Tuesday, 31 March 2015

RSPB Big Garden Birdwatch Results 2015 for East Sussex

The results for the 2015 Big Garden Birdwatch were released last week, with the House Sparrow keeping the UK top spot and the top 10 remaining the same species but in a slightly different order. House Sparrows have declined by an estimated 71% from 1977 to 2008, but recent evidence suggests numbers in East Sussex have been increasing since 2010, with the county BGBW results showing a 25% increase since the turn of the decade.

The top 20 species for gardens in East Sussex are recorded in the table below, courtesy of the RSPB.
The table shows the 'County', 'Species', 'Mean', 'Rank' and '% Gardens'.

East Sussex House_sparrow 4.17 1 64.03
East Sussex Blue_tit 3.07 2 81.55
East Sussex Starling 2.89 3 46.37
East Sussex Woodpigeon 2.17 4 75.67
East Sussex Blackbird 2.07 5 86.02
East Sussex Robin 1.38 6 84.01
East Sussex Magpie 1.36 7 61.81
East Sussex Great_tit 1.33 8 52.20
East Sussex Collared_dove 1.22 9 48.55
East Sussex Feral_pigeon 1.11 10 24.48
East Sussex Chaffinch 1.02 11 36.60
East Sussex Jackdaw 1.01 12 27.23
East Sussex Carrion_crow 0.93 13 33.66
East Sussex Goldfinch 0.90 14 21.62
East Sussex Dunnock 0.82 15 42.55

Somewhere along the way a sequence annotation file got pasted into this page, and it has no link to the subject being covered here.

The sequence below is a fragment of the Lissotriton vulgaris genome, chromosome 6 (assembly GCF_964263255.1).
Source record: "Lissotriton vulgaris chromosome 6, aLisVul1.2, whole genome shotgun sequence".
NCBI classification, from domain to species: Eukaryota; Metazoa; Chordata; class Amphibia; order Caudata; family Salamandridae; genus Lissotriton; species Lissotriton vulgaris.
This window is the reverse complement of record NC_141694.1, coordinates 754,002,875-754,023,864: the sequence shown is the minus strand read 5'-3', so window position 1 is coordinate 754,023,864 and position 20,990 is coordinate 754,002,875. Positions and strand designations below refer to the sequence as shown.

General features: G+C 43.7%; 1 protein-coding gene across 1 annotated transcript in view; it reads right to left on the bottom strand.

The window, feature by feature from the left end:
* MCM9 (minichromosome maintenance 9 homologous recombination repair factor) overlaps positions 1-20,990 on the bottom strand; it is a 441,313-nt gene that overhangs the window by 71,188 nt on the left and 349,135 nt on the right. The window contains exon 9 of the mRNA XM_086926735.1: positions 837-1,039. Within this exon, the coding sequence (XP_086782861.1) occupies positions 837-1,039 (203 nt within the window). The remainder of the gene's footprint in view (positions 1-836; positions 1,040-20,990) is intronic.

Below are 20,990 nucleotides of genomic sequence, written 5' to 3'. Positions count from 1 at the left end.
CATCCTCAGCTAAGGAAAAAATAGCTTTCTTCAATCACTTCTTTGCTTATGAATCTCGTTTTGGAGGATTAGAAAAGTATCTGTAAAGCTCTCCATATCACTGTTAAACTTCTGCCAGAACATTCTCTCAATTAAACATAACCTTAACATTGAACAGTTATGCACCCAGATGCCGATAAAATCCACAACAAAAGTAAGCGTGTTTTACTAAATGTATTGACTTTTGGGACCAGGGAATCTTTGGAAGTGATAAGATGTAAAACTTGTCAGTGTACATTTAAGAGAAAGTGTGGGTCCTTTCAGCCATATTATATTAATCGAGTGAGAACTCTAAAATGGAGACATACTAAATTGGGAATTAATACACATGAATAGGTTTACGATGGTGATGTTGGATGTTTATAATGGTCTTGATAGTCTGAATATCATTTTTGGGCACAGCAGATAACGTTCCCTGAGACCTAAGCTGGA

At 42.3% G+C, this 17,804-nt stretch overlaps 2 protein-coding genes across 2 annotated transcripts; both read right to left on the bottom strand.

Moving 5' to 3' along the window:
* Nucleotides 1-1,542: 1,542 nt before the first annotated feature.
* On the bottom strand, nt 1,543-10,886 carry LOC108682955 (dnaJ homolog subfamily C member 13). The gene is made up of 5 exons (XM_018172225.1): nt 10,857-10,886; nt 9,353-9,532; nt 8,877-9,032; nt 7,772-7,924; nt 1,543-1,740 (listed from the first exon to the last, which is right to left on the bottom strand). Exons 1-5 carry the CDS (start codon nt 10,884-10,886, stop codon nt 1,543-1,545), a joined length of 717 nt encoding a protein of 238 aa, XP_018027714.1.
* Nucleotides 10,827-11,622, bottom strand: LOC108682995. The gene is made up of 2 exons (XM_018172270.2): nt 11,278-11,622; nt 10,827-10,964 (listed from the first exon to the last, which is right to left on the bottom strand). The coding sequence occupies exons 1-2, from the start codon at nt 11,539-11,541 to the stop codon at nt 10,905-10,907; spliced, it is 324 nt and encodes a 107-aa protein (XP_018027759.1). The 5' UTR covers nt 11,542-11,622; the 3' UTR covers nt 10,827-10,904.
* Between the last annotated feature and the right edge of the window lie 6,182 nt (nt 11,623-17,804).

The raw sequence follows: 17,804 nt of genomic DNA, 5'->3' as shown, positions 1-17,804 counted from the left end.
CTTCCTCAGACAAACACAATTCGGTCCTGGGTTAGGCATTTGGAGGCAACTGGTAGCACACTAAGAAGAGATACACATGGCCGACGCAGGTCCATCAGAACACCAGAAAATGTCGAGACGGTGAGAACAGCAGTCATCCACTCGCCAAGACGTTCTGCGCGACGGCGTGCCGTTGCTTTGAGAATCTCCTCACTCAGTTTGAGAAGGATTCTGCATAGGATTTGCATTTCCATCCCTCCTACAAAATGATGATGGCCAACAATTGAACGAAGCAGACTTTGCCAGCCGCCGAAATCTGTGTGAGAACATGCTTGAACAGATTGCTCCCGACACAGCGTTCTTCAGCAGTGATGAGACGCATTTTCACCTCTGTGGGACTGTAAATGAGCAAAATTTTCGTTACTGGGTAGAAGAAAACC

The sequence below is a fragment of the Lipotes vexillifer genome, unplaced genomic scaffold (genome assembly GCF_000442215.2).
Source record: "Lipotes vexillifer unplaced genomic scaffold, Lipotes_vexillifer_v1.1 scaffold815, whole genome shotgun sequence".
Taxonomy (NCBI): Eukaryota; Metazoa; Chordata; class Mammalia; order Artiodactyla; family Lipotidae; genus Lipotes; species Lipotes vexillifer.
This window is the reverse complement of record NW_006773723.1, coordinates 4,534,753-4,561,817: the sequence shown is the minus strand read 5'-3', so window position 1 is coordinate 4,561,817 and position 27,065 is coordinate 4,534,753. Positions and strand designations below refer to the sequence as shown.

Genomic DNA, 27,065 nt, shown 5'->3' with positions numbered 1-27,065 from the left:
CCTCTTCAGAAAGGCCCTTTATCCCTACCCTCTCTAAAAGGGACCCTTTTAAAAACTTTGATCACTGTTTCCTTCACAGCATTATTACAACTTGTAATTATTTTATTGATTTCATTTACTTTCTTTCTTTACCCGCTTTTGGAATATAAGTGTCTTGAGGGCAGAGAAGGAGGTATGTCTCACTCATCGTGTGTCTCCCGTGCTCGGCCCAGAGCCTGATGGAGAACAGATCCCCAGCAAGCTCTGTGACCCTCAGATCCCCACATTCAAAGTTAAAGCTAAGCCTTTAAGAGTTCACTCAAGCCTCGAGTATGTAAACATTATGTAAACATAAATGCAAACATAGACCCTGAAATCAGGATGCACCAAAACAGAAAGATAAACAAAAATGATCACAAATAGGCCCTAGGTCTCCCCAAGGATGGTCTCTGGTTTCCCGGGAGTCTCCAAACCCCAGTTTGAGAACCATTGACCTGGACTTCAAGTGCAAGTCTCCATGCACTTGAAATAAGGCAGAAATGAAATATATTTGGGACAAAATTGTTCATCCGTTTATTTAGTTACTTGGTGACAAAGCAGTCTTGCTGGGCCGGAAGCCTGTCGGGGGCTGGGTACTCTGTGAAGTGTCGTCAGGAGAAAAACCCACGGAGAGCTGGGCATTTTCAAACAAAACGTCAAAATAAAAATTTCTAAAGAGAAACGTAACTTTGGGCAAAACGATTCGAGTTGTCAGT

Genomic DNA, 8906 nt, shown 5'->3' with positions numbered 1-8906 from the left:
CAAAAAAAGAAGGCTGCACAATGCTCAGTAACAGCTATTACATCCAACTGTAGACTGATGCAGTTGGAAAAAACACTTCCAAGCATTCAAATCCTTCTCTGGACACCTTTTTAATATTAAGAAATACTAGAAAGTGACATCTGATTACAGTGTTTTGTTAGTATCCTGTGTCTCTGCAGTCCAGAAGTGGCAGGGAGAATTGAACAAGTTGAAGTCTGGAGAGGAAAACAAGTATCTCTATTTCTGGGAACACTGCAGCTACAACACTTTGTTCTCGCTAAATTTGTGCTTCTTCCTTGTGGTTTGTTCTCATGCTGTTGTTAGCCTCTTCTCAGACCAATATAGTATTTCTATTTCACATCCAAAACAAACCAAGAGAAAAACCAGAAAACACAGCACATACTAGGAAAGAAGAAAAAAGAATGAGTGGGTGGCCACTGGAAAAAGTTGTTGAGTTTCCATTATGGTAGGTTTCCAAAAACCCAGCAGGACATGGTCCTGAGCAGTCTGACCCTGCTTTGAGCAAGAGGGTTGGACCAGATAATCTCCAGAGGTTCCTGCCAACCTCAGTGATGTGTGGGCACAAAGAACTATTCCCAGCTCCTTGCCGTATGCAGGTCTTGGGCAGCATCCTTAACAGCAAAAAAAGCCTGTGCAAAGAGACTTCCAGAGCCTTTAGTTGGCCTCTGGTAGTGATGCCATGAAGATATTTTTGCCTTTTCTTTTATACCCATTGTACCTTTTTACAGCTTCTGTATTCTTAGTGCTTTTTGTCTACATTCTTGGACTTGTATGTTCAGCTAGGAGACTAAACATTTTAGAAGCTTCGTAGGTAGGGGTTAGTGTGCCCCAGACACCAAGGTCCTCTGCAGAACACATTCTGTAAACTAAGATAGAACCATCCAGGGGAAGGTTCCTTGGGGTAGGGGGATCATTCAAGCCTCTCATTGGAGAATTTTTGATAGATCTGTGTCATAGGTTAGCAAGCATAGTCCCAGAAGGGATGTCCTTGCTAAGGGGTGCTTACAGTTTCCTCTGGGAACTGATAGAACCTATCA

East Sussex Herring_gull 0.76 16 22.44
East Sussex Long_tailed_tit 0.53 17 15.64
East Sussex Coal_tit 0.41 18 22.72
East Sussex Nuthatch 0.39 19 26.60
East Sussex Greenfinch 0.37 20 14.97

Great Spotted Woodpecker and Wren took the number 21 and 22 spots respectively, with both spotted in over a quarter of gardens throughout the county.

#1 - House Sparrow
#20 - Greenfinch

Saturday, 28 March 2015

March Roundup

Allan's Beckley garden often attracts Reed Buntings in the winter, but up to the 9th March they were a no show, until one female arrived for a brief visit.

 The Treecreepers have been quieter though a ringed one visited the feeder on the 10th and another was back on the wall by the car park on Sunday 22nd, when Allan took this lovely shot.

 At home (Staplecross) in the early afternoon on the 22nd, two Red Kites passed overhead. On his way to work on the 26th, there was another Red Kite on the brow of the hill just up the road from the shop, heading off in the an easterly direction, later spotted perched in a tree off the Hawkhurst Road by a customer at around 11am. The 26th March also brought about a surprise visit from a drake Mandarin duck, landing in the tree overhanging the entrance to the car park.

In the afternoon, 5 visitors to the hide reported seeing a pair of Siskins in the Nature Area, though unfortunately the sighting wasn't confirmed by ourselves and we are still, as of yet this winter, to see any Siskins at Feathers.

At around half 8 in the evening, driving back past Footland Woods near Cripps Corner, a Tawny Owl was sat right in the middle of the road, only flying off when I was pretty close by.

At around 2 oclock on the 27th, I spotted another Red Kite in the same place as Allan had the day before, so presumably the same bird has been lingering in the area. There has been plenty of reports of Red Kites on the SOS sightings pages recently, with records of 6 nesting pairs on the downs in West Sussex. Perhaps a sign of things to come!